Property developers seem to be the most important people in the eyes of the government. The blueprint put them front and centre, limiting land supply to ensure that those within the frame didn’t lose value on their portfolios. The blueprint also strongly favours big developments, which has resulted in big name, big money developers taking on whole city blocks at a time. Some of these developers are relentlessly positive, such as Shaun Stockman:

His advice to people considering living in the central city is simple – “do it”.

“Enjoy the buzz of living centrally. It’s a perfect place to be for people who want an easy care lifestyle and there is something for everyone. The new city is a playground – just get stuck in!”

Something for everyone! The new city is a playground! Just get stuck in! The other developer who can usually be called upon for boosterism has a slightly different message:

High-profile property developer Antony Gough hopes offering pre-earthquake rents will lure tenants to his stalled central Christchurch precinct.

Gough, whose prime hospitality space, The Strip, was demolished after the quakes, said he would charge about $700 a square metre for hospitality space at The Terrace – “a third of what shopping malls are charging”. Hospitality NZ said Gough’s offer was generous but some developers thought it would still be too expensive for tenants.

A “few” tenants had already signed up but he would not say how many.

Demand has clearly not matched the optimistic expectations of those developing in the Cashel Mall area – this isn’t the first time that Gough’s development has stalled. While you have to admire him for pushing on regardless, the underlying economics of the situation should have alarm bells ringing at CERA HQ. As should this story from the Press:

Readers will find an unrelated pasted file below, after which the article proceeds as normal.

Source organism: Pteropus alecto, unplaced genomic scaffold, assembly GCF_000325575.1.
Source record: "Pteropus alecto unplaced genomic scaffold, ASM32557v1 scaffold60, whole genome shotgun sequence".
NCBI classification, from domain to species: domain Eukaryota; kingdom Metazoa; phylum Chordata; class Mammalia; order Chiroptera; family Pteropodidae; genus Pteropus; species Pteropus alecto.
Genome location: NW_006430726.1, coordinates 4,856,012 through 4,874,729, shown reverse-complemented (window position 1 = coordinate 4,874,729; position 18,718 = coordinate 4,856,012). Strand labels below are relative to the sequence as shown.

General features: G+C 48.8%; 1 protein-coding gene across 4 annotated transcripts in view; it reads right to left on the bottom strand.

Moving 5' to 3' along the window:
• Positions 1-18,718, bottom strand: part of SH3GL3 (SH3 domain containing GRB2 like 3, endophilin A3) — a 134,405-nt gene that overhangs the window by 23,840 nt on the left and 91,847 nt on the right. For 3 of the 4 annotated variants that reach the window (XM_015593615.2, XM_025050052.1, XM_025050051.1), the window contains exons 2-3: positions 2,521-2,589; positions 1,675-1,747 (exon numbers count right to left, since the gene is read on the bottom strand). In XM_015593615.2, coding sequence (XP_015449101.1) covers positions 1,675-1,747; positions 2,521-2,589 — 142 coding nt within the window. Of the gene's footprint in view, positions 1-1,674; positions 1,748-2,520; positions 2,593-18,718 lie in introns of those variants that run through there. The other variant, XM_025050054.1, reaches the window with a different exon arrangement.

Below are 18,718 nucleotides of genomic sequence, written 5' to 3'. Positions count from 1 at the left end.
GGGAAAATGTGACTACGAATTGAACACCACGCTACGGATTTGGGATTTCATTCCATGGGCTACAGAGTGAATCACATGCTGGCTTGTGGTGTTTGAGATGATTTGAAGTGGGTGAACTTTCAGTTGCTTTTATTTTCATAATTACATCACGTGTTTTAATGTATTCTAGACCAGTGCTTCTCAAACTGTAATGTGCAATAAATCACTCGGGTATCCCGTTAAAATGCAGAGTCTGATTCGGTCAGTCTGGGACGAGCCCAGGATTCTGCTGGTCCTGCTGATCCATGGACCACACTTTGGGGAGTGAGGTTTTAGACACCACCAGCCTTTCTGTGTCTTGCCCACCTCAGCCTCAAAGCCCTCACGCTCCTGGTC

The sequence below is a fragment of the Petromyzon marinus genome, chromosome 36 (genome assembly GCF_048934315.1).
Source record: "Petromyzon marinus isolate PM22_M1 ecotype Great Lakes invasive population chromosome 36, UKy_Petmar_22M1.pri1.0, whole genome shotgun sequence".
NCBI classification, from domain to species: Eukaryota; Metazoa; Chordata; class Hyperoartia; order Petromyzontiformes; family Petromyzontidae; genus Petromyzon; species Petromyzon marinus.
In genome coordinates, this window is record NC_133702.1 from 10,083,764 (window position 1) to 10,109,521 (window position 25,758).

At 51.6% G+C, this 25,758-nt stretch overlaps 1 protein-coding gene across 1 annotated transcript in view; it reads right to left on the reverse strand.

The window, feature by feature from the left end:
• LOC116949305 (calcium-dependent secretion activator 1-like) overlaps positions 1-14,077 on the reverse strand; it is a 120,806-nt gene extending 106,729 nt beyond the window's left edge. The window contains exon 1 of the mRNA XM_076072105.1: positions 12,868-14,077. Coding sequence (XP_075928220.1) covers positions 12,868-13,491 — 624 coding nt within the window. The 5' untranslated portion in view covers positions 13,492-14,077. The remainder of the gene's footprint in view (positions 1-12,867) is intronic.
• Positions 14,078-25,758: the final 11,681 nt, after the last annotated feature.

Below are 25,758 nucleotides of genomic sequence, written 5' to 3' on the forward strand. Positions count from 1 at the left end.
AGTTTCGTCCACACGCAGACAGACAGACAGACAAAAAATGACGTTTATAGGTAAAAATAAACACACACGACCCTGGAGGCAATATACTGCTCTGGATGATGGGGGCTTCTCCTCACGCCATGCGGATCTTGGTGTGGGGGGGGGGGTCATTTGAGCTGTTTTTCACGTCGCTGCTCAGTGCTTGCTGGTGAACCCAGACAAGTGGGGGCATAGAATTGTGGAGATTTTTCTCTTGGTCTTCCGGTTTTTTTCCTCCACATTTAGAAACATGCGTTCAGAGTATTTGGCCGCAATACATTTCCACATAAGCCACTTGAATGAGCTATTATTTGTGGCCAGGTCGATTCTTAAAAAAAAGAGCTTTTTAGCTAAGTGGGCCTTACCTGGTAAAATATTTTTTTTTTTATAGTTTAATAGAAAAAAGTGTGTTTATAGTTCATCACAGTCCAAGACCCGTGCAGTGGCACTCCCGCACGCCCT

Cristo Ltd has abandoned plans to develop the site of BNZ House in Cathedral Square, which it says is the subject of a dispute with the Canterbury Earthquake Recovery Authority (Cera), and is looking for a buyer.

The building has become an eyesore, sitting half-demolished on the southern edge of the square for more than two years while developers and businesses head west to the banks of the Avon River.

Cristo director Stephen Bell said tenants were not interested in the site, stalling development plans for a multi-storey office building. “The high-end tenants you need to make a building like that, a fairly expensive building, pay, seem to have settled elsewhere and are not really interested in coming right back into the CBD. The possibility of building offices in the centre of the city now seems quite remote.”

Most of the development happening in the CBD is being led by families with a strong connection to Christchurch. The lack of outside investment in the city has always been a problem – but now that these developer families are pulling their money out, where does that leave the wasteland of a CBD? This situation – a CBD rebuild led by a handful of prominent developers – is exactly what the government wanted when they released the blueprint. People have been arguing since 2012 that this is what would happen if they went down this track. They’ve rejected such claims. This is their mess.

Rentals for more than $400s a square metre, which Bell said were needed to make a high-rise development on the BNZ site viable, were unsustainable, [Richard] Peebles said, especially when tenants wanted to be on the west bank of the Avon River and could do so for much less.

Knight Frank director of valuation Will Blake said existing developments had largely catered for office space demand, meaning the old CBD – Cathedral Square and surrounds – “could be in for quite a long period of not much activity”.

“It certainly does look like the central city has shifted to the west and become a bit more elongated rather than just clustered around the square.”

That the city has “shifted to the west” and that people want to be on the west bank of the Avon is telling – this means the developments on Cambridge Terrace and Victoria St. These developments have flourished precisely because they are outside of the area controlled by the blueprint. There is a diminishing business case, to put it in developer-speak, for returning to the CBD. I doubt this is what CERA wanted when they released the blueprint.

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